To secure the public good and private rights against the danger of such a faction, and at the same time to preserve the spirit and the form of popular government, is then the great object to which our inquiries are directed.

The Founders understood all too well the excitability and rashness of small groups (hmm, like the all-or-nothing tea party of the 21st-century variety?):

The influence of factious leaders may kindle a flame within their particular States, but will be unable to spread a general conflagration through the other States. A religious sect may degenerate into a political faction in a part of the Confederacy; but the variety of sects dispersed over the entire face of it must secure the national councils against any danger from that source. A rage for paper money, for an abolition of debts, for an equal division of property, or for any other improper or wicked project, will be less apt to pervade the whole body of the Union than a particular member of it; in the same proportion as such a malady is more likely to taint a particular county or district, than an entire State.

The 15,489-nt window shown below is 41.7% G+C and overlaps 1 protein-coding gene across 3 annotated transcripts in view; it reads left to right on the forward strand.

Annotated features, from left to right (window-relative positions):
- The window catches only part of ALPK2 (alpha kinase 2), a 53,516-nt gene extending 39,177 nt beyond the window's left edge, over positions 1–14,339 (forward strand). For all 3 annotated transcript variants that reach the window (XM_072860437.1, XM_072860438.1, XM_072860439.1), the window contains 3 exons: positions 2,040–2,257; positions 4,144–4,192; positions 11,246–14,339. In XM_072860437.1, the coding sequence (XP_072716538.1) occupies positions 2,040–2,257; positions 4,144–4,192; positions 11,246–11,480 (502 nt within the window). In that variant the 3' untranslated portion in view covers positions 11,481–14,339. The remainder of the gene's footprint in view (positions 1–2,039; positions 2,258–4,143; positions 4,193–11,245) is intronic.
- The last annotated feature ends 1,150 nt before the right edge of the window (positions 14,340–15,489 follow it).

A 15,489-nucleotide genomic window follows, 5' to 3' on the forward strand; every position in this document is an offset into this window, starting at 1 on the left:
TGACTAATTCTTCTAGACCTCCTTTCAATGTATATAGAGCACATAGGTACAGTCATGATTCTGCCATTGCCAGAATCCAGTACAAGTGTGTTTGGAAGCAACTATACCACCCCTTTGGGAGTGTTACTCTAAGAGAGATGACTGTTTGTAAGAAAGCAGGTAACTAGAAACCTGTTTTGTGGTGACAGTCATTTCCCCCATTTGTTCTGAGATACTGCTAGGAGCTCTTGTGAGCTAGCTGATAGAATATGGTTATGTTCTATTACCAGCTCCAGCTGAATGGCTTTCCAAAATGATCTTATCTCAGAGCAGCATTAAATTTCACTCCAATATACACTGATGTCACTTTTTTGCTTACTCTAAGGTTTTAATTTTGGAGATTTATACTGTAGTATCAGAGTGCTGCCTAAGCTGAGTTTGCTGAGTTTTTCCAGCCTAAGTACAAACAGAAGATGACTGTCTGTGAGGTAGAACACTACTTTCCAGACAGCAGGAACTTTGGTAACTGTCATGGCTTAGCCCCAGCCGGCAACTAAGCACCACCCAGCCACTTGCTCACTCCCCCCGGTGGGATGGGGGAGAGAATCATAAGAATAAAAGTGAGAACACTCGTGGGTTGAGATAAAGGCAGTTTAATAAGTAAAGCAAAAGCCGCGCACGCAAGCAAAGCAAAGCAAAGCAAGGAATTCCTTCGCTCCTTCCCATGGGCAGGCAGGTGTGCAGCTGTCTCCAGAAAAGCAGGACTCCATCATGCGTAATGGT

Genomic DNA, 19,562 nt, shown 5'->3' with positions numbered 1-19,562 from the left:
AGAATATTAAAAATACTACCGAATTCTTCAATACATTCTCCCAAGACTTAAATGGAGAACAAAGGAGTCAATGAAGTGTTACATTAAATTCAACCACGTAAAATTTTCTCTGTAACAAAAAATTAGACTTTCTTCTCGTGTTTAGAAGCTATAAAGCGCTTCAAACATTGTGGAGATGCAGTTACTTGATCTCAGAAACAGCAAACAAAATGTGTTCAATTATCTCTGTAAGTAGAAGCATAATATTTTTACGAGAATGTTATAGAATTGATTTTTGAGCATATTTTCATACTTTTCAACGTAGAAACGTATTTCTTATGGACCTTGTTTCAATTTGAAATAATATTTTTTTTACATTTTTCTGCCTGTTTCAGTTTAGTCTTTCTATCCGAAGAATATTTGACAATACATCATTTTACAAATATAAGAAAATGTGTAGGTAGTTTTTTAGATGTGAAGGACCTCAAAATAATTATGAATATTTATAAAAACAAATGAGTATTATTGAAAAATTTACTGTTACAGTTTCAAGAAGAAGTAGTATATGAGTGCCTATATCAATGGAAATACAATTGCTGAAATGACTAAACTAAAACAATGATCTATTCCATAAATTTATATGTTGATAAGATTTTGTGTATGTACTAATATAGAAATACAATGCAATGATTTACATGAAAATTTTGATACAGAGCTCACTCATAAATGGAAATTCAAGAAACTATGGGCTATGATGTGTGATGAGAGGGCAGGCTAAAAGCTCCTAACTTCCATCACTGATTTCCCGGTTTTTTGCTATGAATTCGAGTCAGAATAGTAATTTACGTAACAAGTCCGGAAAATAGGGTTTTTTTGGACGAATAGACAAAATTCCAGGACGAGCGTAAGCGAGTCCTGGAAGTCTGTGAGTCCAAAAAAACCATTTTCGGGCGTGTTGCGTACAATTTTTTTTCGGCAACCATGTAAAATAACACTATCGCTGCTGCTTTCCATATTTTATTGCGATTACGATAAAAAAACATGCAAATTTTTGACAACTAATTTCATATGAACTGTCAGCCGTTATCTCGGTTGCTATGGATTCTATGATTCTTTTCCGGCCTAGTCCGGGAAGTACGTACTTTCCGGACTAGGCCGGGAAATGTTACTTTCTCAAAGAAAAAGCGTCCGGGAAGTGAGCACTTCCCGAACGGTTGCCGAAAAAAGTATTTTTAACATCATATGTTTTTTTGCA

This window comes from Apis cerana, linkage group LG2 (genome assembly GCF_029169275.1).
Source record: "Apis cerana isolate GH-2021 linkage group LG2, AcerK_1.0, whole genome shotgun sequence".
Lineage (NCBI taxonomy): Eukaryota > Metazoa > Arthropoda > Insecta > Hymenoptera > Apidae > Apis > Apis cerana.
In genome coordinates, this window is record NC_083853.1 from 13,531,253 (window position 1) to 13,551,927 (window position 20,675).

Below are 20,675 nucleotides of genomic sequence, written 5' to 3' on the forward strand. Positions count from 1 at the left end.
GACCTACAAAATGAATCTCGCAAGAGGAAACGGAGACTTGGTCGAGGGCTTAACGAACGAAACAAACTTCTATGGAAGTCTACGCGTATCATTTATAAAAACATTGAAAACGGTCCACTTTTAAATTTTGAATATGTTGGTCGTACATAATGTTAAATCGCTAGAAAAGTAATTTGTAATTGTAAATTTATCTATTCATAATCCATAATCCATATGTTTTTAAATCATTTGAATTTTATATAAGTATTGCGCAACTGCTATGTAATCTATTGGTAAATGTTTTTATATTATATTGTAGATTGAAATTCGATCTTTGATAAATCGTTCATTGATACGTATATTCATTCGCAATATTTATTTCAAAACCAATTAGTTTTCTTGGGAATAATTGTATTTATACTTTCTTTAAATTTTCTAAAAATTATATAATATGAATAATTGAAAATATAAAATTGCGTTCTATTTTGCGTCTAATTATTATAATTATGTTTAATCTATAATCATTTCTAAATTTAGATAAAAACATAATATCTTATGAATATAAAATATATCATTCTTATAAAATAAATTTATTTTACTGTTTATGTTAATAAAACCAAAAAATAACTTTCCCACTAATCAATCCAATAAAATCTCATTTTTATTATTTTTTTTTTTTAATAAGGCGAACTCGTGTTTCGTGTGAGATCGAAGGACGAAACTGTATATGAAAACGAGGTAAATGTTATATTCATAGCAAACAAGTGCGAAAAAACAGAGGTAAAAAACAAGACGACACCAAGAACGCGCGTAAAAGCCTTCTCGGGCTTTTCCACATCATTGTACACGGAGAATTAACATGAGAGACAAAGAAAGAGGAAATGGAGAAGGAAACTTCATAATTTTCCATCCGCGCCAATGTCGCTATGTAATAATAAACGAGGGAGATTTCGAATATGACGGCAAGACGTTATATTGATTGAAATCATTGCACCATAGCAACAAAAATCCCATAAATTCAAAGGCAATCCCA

Again, the anti-tea party Republicans don’t go around quoting the Federalist Papers, but they understand that our system abhors extremism, is designed to require cooperation and has institutions specifically designed (e.g. the Senate) to prevent radicals fueled by the passions of the day from taking the country on a joy ride.

The anti-tea party Republican faction (real-world Republicans? Kitchen-table Republicans?) is justified in its outrage and should be as determined as the tea party in organizing and instilling an ethos in as many fellow citizens as possible. They must, in short, become fiercely moderate, demand officials who exercise good judgment and be willing to fight for a responsible conservative movement that aims to reform and not smash government.

Jennifer Rubin writes the Right Turn blog for The Post, offering reported opinion from a conservative perspective.